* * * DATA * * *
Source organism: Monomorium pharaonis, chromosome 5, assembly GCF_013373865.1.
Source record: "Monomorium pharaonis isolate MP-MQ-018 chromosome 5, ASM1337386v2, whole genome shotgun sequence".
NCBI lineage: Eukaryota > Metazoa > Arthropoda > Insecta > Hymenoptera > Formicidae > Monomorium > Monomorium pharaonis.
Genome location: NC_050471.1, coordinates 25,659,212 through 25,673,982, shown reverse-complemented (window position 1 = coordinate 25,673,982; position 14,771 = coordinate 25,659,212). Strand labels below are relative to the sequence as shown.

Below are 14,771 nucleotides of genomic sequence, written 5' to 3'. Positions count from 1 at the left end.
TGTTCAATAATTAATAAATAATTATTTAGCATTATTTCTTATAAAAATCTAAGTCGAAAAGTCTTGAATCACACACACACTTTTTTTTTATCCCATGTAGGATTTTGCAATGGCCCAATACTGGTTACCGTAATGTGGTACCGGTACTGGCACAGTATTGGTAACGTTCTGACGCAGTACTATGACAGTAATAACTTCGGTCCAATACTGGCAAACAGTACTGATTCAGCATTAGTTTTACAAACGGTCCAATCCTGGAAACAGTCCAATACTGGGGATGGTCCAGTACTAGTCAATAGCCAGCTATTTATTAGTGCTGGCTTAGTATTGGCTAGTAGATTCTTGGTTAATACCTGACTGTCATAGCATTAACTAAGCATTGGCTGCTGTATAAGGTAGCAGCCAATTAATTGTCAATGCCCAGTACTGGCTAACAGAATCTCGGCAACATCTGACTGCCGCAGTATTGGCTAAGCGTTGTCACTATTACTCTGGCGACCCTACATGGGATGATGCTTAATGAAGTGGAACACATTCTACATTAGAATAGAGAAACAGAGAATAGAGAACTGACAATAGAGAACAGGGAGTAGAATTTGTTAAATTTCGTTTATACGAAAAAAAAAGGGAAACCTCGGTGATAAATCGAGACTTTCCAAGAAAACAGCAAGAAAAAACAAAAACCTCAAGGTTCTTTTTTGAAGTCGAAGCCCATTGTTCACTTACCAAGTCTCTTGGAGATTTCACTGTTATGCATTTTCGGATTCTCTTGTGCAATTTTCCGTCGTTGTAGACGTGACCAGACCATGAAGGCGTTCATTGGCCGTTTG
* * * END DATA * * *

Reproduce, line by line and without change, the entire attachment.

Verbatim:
Source organism: Monomorium pharaonis, chromosome 5, assembly GCF_013373865.1.
Source record: "Monomorium pharaonis isolate MP-MQ-018 chromosome 5, ASM1337386v2, whole genome shotgun sequence".
NCBI lineage: Eukaryota > Metazoa > Arthropoda > Insecta > Hymenoptera > Formicidae > Monomorium > Monomorium pharaonis.
Genome location: NC_050471.1, coordinates 25,659,212 through 25,673,982, shown reverse-complemented (window position 1 = coordinate 25,673,982; position 14,771 = coordinate 25,659,212). Strand labels below are relative to the sequence as shown.

Below are 14,771 nucleotides of genomic sequence, written 5' to 3'. Positions count from 1 at the left end.
TGTTCAATAATTAATAAATAATTATTTAGCATTATTTCTTATAAAAATCTAAGTCGAAAAGTCTTGAATCACACACACACTTTTTTTTTATCCCATGTAGGATTTTGCAATGGCCCAATACTGGTTACCGTAATGTGGTACCGGTACTGGCACAGTATTGGTAACGTTCTGACGCAGTACTATGACAGTAATAACTTCGGTCCAATACTGGCAAACAGTACTGATTCAGCATTAGTTTTACAAACGGTCCAATCCTGGAAACAGTCCAATACTGGGGATGGTCCAGTACTAGTCAATAGCCAGCTATTTATTAGTGCTGGCTTAGTATTGGCTAGTAGATTCTTGGTTAATACCTGACTGTCATAGCATTAACTAAGCATTGGCTGCTGTATAAGGTAGCAGCCAATTAATTGTCAATGCCCAGTACTGGCTAACAGAATCTCGGCAACATCTGACTGCCGCAGTATTGGCTAAGCGTTGTCACTATTACTCTGGCGACCCTACATGGGATGATGCTTAATGAAGTGGAACACATTCTACATTAGAATAGAGAAACAGAGAATAGAGAACTGACAATAGAGAACAGGGAGTAGAATTTGTTAAATTTCGTTTATACGAAAAAAAAAGGGAAACCTCGGTGATAAATCGAGACTTTCCAAGAAAACAGCAAGAAAAAACAAAAACCTCAAGGTTCTTTTTTGAAGTCGAAGCCCATTGTTCACTTACCAAGTCTCTTGGAGATTTCACTGTTATGCATTTTCGGATTCTCTTGTGCAATTTTCCGTCGTTGTAGACGTGACCAGACCATGAAGGCGTTCATTGGCCGTTTG